DOHÄSAN (ca. 1795–1866). Dohäsan, or Dohate, a prominent Kiowa chief, was born sometime in the mid-1790s. He was the son of a chief named Dohá (Bluff). He was of the Kata or Arikara band of Kiowas, so named because of their close trading relationship with the Arikaras in the upper Missouri valley during the tribe's early history. Dohäsan's name, which was hereditary, has been variously translated as Little Mountain, Little Bluff, or Top-of-the-Mountain. Dohäsan became principal chief of the Kiowas in the spring of 1833, after the deposition of A'date, following the massacre of his village by Osages at Cutthroat Gap, near the head of Otter Creek in Indian Territory. That episode prompted the dragoon expedition of Col. Henry Dodge to Western Oklahoma in the summer of 1834. Dohäsan was among those on hand to greet the colonel and his retinue. George Catlin, who accompanied the expedition, sketched and painted the chief's portrait. In May 1837 Dohäsan was one of the principals who signed the Fort Gibson Treaty, by which the United States government sought to end intertribal warfare in Indian Territory.
Treaties, however, did little to stifle the Kiowas' frequent raids for horses and other booty. In 1839 he successfully led his warriors out of an ambush by Mexican soldiers at Hueco Tanks near El Paso. In their roamings Dohäsan and his followers frequented the Texas Panhandle, particularly the Canadian River valley. There, on September 17, 1845, he was entered in Lt. James W. Abert's watercolor portfolio. In the summer of 1851 Dohäsan led a war party against treacherous Pawnees near the head of Medicine Lodge Creek in Kansas. In 1859, as a goodwill gesture, Maj. John Sedgwick's troops presented Dohäsan with an old army ambulance wagon. Unable to master the art of driving a team, the chief simply had a couple of Kiowa boys ride the harnessed horses as he sat in the driver's seat. Once, when federal authorities threatened to withhold annuity goods and send troops against the Kiowas if they did not cease their depredations, Dohäsan defiantly called the "white chief" a fool with the "heart of a woman." It was Dohäsan's camp that Col. Christopher H. (Kit) Carsonqv's troops attacked and burned in the first battle of Adobe Walls on November 25, 1864; the old chief escaped to warn the villages farther down but had his horse shot from under him and lost his ambulance to the whites. In October 1865 Dohäsan signed the Little Arkansas Treaty, but he vigorously protested confinement to a reservation, declaring that the Kiowas owned all the land from the North Platte River to the upper Texas Panhandle and needed room to roam about. Shortly afterward, in early 1866, he died.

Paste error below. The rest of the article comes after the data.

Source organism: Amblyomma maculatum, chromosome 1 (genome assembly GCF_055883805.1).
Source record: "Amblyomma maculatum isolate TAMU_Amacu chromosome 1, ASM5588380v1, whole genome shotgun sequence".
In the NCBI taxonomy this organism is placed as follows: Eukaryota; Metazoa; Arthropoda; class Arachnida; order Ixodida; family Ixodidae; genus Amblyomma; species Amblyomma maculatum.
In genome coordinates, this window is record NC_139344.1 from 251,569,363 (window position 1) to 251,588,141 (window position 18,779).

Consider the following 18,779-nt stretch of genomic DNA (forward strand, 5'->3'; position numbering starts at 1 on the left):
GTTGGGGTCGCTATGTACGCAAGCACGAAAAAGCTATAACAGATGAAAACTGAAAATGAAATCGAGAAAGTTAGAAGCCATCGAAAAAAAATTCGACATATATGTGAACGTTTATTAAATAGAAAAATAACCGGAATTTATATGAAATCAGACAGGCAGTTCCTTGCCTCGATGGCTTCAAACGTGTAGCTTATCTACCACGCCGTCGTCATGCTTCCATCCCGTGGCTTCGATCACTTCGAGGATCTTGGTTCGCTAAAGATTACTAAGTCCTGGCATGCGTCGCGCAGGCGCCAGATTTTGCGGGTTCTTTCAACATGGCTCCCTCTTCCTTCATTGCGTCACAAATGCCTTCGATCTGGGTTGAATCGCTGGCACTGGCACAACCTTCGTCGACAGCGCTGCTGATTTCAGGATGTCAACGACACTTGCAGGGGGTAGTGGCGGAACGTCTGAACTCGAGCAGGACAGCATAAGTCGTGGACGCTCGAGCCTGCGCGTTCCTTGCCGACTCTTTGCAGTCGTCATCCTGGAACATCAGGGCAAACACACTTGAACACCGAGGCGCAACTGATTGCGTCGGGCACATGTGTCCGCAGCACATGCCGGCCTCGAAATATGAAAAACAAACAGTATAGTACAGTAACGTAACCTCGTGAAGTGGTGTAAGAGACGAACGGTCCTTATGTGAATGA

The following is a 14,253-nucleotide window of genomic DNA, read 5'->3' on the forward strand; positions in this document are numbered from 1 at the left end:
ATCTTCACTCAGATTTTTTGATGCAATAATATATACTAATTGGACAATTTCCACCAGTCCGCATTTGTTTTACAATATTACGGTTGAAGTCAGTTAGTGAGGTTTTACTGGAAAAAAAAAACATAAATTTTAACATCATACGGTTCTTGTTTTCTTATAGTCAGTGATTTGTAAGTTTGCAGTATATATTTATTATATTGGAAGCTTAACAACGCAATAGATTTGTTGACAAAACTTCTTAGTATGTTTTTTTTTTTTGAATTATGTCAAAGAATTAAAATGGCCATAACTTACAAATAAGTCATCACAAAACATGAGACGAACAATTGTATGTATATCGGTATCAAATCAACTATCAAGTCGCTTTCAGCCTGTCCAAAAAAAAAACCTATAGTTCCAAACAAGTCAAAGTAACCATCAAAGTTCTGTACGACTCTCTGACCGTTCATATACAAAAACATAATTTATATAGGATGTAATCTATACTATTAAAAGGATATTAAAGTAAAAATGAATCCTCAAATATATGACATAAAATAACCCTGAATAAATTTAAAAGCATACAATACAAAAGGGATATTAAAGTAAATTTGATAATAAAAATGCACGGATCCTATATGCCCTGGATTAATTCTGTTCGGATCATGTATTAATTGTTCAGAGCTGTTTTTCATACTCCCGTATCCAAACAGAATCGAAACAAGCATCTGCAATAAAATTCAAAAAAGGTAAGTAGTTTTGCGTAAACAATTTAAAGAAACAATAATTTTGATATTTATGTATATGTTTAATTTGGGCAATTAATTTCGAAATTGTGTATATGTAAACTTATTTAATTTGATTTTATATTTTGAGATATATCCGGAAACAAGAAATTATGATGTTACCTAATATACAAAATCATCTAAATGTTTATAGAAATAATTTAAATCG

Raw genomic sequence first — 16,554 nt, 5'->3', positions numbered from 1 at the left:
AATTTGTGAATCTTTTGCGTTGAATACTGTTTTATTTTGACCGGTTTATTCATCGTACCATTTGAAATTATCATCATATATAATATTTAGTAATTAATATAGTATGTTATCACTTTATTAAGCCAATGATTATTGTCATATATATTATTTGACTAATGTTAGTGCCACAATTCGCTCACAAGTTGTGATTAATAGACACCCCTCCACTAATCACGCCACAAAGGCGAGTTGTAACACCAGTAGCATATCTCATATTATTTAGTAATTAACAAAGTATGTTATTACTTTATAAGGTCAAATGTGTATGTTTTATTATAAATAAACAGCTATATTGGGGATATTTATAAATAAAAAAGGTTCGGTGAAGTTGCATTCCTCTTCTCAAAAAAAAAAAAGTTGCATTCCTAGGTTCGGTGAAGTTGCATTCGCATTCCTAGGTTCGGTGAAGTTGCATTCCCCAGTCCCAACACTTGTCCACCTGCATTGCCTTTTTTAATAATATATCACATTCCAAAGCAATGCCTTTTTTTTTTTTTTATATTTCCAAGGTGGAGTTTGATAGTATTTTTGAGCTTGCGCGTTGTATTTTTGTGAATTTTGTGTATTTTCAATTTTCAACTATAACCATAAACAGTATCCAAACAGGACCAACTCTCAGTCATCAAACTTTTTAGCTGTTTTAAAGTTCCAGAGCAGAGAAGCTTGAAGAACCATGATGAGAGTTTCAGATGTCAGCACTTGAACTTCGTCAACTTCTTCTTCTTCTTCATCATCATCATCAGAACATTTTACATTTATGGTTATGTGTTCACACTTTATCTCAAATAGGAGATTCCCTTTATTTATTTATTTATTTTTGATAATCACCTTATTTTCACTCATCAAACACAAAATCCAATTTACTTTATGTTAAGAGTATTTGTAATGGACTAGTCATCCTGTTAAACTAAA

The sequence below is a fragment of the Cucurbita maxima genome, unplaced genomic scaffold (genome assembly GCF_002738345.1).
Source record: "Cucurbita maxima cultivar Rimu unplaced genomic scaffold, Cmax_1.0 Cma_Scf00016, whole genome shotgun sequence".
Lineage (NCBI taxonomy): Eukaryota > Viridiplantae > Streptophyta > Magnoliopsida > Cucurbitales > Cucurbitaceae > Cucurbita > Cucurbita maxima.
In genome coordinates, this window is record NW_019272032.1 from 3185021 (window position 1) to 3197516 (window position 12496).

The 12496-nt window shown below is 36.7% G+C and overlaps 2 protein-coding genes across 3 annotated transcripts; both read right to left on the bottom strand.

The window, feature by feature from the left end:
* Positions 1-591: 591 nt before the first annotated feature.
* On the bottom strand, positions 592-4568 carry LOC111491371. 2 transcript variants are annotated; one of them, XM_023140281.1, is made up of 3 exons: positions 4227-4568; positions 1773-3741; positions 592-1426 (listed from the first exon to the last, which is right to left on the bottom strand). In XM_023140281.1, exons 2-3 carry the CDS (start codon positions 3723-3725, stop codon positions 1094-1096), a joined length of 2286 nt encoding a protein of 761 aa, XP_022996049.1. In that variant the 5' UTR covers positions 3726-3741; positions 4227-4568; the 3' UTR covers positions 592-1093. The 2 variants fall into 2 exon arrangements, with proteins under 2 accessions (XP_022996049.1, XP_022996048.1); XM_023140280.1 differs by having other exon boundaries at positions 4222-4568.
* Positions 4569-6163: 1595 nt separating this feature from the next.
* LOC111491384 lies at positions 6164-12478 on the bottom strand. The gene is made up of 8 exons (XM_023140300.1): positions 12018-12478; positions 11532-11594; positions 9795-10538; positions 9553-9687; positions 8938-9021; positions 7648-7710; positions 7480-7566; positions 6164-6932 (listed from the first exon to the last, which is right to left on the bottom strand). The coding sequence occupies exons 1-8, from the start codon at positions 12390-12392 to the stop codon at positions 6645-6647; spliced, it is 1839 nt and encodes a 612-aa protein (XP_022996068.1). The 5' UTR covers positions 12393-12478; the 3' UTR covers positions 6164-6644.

Although the principal chieftainship passed to Lone Wolf, the Kiowa tribe began to splinter into factions and never again was truly unified under one leader. A nephew of Dohäsan subsequently inherited his name. The younger Dohäsan took part in many important forays and battles staged by the Kiowas. He was part of the delegation to Washington in 1872 and participated in the Lost Valley Fight and the siege of Lyman's wagon trainqv in 1874. He was among the last of the Kiowa leaders to surrender at the end of the Red River War in February 1875. Afterward, the younger Dohäsan lived with his family in peace on the reservation near Fort Sill until his death. In 1892 he gave his annual family calendar history, begun by his uncle, to Capt. Hugh L. Scott, who in turn donated it to the Smithsonian Institution. Dohäsan the younger died in 1893.
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The following, adapted from the Chicago Manual of Style, 15th edition, is the preferred citation for this article.Handbook of Texas Online, H. Allen Anderson, "Dohasan," accessed October 21, 2016, http://www.tshaonline.org/handbook/online/articles/fdo47.
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